While some divorces are mutually agreed upon, many are initiated by one party. The other person may feel this is unfair, especially if they do not want the divorce themselves. However, the details of who chose to pursue a dissolution of marriage are typically unimportant in settling issues like property rights.
Those who have saved money rather than spending it throughout their lives can feel particularly unfairly treated if their spouse initiates a divorce. What if the spouse leaving spends it all foolishly? Despite how legitimate these concerns may feel, details such as what a former spouse might do with their share of property does not factor into the division of property. The reason for the divorce is also not typically a factor, unless it is necessary to consider for an issue such as child custody.
The first instinct someone might have in these cases is to fight the situation. While saving a marriage could be an option in some cases, others may benefit more from facing the reality of the situation head-on. Finding a collaborative way to suggest an equitable division of property to a former spouse can be a good idea. Making reasonable and legally sound requests and pursuing a collaborative settlement can often be a less stressful and less expensive option.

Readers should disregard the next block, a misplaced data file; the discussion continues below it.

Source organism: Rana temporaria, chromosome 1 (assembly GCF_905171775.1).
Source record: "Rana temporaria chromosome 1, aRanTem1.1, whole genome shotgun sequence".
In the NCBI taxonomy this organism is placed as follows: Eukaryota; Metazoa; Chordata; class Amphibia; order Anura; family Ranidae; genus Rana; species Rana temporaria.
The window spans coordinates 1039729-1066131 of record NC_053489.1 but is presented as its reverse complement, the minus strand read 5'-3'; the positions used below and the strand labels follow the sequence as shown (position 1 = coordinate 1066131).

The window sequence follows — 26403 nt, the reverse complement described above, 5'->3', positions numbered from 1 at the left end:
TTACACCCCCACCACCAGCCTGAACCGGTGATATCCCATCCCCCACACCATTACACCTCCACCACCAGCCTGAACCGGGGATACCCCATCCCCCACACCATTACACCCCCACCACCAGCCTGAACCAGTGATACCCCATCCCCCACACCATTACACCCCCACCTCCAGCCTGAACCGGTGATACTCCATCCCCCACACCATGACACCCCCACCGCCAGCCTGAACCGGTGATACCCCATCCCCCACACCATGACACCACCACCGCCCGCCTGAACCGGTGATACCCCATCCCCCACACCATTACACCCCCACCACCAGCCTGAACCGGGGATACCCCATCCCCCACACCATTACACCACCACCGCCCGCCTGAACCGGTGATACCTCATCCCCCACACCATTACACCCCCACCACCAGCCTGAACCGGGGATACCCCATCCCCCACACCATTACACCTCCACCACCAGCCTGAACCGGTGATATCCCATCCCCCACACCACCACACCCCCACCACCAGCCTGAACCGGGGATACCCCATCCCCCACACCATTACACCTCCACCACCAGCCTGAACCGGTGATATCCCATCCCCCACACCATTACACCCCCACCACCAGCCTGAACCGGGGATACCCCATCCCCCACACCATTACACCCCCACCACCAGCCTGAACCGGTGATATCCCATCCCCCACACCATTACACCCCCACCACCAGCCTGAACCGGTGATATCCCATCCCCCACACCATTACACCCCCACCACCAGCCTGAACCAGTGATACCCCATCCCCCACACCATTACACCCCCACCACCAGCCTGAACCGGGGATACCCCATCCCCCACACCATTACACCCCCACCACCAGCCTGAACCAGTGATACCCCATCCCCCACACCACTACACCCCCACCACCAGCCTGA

Those who look into a more collaborative route to settle financial questions may think this leaves out the need for a lawyer. However, some legal professionals in Alberta actually specialize in collaborative law and are important to have on hand in these circumstances. Legal counsel can inform individuals of their property rights as well as ensuring an agreement is valid and enforceable under provincial family law.
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